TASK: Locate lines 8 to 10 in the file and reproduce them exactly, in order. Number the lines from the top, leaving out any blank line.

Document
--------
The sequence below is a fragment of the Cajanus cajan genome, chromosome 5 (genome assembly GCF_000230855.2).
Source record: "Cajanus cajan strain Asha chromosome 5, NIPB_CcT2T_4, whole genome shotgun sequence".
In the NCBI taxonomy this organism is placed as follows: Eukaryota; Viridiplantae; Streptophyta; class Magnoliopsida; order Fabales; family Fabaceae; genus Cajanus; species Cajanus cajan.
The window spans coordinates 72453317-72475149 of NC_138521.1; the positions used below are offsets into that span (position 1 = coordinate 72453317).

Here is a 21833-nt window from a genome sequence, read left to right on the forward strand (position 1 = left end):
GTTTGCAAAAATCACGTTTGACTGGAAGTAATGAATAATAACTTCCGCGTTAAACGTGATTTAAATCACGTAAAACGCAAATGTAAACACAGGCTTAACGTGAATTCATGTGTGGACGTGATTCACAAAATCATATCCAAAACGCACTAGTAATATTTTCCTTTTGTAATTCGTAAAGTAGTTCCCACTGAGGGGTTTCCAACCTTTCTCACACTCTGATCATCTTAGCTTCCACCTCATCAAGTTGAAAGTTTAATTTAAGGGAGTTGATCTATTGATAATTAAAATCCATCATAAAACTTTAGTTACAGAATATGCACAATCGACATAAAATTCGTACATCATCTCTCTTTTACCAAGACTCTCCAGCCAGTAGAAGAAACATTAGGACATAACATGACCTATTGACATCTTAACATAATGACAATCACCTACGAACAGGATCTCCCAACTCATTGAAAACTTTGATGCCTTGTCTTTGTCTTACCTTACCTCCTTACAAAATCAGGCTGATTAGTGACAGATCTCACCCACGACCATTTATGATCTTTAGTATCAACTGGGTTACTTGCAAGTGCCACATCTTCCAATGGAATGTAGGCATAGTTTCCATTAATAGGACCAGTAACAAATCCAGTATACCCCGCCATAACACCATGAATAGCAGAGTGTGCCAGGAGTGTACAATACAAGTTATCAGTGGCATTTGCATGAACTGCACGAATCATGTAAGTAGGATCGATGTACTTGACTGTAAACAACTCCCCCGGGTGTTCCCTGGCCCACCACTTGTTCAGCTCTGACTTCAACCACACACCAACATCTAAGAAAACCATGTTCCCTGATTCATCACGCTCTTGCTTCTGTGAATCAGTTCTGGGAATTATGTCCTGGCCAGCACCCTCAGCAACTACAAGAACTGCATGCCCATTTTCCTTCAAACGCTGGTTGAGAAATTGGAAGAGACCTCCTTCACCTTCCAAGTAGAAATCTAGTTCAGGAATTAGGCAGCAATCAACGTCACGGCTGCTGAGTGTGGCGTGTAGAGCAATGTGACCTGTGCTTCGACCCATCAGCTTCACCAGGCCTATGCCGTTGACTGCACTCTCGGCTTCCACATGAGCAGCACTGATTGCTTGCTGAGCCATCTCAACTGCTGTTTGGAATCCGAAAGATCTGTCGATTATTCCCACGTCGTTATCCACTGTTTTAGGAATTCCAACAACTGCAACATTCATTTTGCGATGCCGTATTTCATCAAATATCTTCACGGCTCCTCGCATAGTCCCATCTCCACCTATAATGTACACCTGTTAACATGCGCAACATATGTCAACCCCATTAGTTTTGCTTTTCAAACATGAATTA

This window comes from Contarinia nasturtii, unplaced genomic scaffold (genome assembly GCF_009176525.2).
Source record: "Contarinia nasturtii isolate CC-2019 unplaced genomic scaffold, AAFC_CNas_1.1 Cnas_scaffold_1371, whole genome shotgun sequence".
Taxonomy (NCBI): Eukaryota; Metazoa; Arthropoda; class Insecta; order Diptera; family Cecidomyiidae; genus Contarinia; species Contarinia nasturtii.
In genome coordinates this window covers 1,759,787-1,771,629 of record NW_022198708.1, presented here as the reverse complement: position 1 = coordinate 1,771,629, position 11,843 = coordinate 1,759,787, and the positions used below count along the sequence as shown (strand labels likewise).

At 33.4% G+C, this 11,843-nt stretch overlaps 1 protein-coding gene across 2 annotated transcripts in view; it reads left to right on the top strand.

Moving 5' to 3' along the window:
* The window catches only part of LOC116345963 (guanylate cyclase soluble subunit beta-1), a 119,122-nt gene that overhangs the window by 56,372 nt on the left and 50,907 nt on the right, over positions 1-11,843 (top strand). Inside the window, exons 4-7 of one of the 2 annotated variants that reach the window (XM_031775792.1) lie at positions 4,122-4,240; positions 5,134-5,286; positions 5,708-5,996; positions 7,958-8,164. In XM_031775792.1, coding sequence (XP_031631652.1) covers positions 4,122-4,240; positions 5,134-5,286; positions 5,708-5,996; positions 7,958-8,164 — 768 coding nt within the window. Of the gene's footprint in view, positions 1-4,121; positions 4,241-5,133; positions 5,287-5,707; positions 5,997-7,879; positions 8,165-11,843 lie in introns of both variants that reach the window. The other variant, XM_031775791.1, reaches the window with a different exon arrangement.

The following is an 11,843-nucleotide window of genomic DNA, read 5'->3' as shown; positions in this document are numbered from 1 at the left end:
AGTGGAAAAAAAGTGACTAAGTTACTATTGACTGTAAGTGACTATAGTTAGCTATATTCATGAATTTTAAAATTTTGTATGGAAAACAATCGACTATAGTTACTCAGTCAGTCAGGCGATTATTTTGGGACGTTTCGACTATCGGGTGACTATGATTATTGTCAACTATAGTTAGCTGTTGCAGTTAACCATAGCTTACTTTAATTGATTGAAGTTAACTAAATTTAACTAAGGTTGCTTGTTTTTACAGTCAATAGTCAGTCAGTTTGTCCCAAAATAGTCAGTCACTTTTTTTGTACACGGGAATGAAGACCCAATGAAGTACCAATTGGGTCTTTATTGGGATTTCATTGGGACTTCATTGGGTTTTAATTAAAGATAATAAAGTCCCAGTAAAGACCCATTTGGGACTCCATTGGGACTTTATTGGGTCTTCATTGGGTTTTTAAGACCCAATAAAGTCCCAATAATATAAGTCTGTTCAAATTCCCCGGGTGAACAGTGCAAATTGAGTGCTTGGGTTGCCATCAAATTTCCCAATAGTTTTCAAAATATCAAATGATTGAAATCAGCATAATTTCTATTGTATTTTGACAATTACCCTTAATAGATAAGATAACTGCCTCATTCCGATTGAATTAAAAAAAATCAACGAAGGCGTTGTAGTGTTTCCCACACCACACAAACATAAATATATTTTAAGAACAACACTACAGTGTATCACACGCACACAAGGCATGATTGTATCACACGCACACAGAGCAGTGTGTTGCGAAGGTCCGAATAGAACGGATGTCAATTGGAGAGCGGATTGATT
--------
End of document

Source record: "Contarinia nasturtii isolate CC-2019 unplaced genomic scaffold, AAFC_CNas_1.1 Cnas_scaffold_1371, whole genome shotgun sequence".
Taxonomy (NCBI): Eukaryota; Metazoa; Arthropoda; class Insecta; order Diptera; family Cecidomyiidae; genus Contarinia; species Contarinia nasturtii.
In genome coordinates this window covers 1,759,787-1,771,629 of record NW_022198708.1, presented here as the reverse complement: position 1 = coordinate 1,771,629, position 11,843 = coordinate 1,759,787, and the positions used below count along the sequence as shown (strand labels likewise).